music makes people better  

I recently had a conversation with someone who commented on my writing style saying how she loved that I get to the chorus quickly in my music.

I thought about this because I was listening to a song that had this beautiful intro until the song kicked in and I thought to myself, "I loved that intro, and I loved that song, but I am not sure how they belong together."

For me, it is important that my songs feel intentional and that you don't have to wait to hear what I am talking about. Everyone has their own style that I admire and respect but for the type of songwriting she is referring to, that is why I do it. 

I was reading an article that Sia wrote about songwriting and she said that a lot of popular songs have some kind of conflict or statement in the verse and the chorus almost always has an empowering message like in an "I can do this" way. When I read this I thought, "YES, EXACTLY." 

What brings people together are similarities.

When we connect to something, it has meaning to us. When it has meaning to us, it has VALUE to us, and when it has value to us, we HOLD ON TO IT. We like it. 

So my idea/hope is that when I write a song with words that are intentional and have meaning and can be of some kind of value to another person, they can feel understood, empowered, human. 

When I hear a song I connect to I feel strength. 

Being a musician grants you this incredible power to make a difference in peoples lives.

That is my goal. That is why I do what I do. 


Writing "Falling Apart"   

Ahhhhh. Well don't know you know what I was doing while writing this song? Coming TOGETHER.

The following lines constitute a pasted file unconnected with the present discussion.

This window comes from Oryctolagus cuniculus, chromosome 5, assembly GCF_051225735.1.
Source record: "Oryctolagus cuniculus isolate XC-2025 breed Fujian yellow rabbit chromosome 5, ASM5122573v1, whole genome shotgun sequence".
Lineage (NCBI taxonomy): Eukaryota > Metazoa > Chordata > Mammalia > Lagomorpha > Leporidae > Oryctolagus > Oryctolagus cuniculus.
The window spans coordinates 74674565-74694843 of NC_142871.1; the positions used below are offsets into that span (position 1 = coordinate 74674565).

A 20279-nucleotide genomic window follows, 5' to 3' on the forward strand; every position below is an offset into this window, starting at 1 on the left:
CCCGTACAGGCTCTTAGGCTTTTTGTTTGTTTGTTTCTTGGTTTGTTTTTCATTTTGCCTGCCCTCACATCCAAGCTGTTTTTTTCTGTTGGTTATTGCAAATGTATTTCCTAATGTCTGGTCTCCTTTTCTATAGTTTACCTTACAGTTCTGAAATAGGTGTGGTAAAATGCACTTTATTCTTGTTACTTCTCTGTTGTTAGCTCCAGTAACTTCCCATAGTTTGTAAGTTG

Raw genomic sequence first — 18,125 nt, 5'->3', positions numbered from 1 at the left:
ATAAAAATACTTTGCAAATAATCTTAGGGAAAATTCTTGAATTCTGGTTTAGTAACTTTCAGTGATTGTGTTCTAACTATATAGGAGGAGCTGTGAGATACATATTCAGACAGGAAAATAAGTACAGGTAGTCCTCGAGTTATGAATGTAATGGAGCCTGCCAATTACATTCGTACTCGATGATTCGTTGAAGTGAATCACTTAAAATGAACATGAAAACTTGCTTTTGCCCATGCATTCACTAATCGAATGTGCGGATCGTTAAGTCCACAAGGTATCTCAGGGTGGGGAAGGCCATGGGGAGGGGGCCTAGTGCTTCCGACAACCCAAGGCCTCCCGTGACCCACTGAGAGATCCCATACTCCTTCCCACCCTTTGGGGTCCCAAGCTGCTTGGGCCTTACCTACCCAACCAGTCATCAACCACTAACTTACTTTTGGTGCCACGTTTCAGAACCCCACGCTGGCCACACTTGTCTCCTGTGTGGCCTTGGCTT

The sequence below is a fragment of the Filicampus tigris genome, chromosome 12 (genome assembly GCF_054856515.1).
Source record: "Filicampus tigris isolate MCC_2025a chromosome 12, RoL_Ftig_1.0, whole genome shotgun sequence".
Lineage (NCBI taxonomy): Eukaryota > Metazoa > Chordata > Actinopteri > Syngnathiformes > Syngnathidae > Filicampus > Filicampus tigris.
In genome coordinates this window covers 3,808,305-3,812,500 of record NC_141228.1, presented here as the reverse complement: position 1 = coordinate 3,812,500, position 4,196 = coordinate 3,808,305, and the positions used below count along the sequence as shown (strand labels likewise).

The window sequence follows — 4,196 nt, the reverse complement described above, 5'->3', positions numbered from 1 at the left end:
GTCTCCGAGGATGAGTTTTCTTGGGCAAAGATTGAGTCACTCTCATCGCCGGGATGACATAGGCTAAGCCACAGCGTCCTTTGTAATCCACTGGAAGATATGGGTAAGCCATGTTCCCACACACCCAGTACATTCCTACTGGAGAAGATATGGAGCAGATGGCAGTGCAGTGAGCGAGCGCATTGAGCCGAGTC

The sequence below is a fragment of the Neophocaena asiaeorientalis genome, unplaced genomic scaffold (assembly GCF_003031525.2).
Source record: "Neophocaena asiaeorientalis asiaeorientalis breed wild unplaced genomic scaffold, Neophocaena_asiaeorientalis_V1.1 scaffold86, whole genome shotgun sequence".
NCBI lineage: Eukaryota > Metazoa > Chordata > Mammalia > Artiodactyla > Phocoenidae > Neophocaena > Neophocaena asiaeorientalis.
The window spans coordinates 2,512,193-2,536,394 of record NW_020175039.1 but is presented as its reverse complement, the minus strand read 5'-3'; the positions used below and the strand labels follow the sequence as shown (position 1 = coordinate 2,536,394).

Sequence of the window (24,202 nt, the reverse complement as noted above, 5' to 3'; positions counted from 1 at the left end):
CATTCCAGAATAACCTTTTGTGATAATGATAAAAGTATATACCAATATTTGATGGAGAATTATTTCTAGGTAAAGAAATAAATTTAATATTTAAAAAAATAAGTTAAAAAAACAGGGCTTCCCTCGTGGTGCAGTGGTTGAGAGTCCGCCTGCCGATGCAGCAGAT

When I wrote this song, I was thinking a lot about phrasing. I wanted the verses to have a memorable/similar feeling that shifted in and out of every line. For me, what makes a song easy to remember and easy to listen to, is the expectation I have in the melody. With this song, I held that in the fore front of the writing process. Each time I come back to a verse, the same phrasing melodically appears again. So, even if you don't know the words, you can hum along. I love hearing this in music. I don't like to follow something complicated. 


When we think of a chorus, typically, it is the same phrasing repeated over and over that makes it so catchy and memorable, with the same melody and almost always, written with the same words. The less work you have to do as a listener, the more satisfying it is (for me & maybe you) to listen to. When i hear music, I want to be able to sing along or at last hum to the song as quickly as possible. I'm not saying I don't like surprises, I love that, but I love the simple nature of easily being able to follow along. As a listener, I feel included in the song and that is exactly what I was going for when I wrote falling apart. 


Writing "I Can" 

This is a song I wrote after spending months and months writing and re-writing songs for my album. I really wanted to write a pop song with a defined structure. I was more careful when writing this than I usually am. A lot of my music, I write from the heart. I let it free-flow and make sure it feels right. While I did that with this song too, I paid more attention to the delivery. I kept the versus short and made sure that my chorus wasn't complicated and that the lyrics were intentional and simple. 

When I was younger, I loved to write. I remember being in 5th grade and getting so excited to hand in a paper. I just loved getting my point across. 

I remember my teacher at the time telling me that my writing was to the point and not long and drawn out. This is a method I apply to a lot of my song writing. If a word isn't needed, I take it out. I make it short and simple. 

For me, it's the marriage of the melody and words together that is most important. I love the balancing act. My rule of thumb in writing and especially in this song, is to leave out fluff. No fluff in the melody, no fluff in the lyrics. I try my hardest to be intentional while also keeping the authenticity of the songs feeling through the meaning of the words.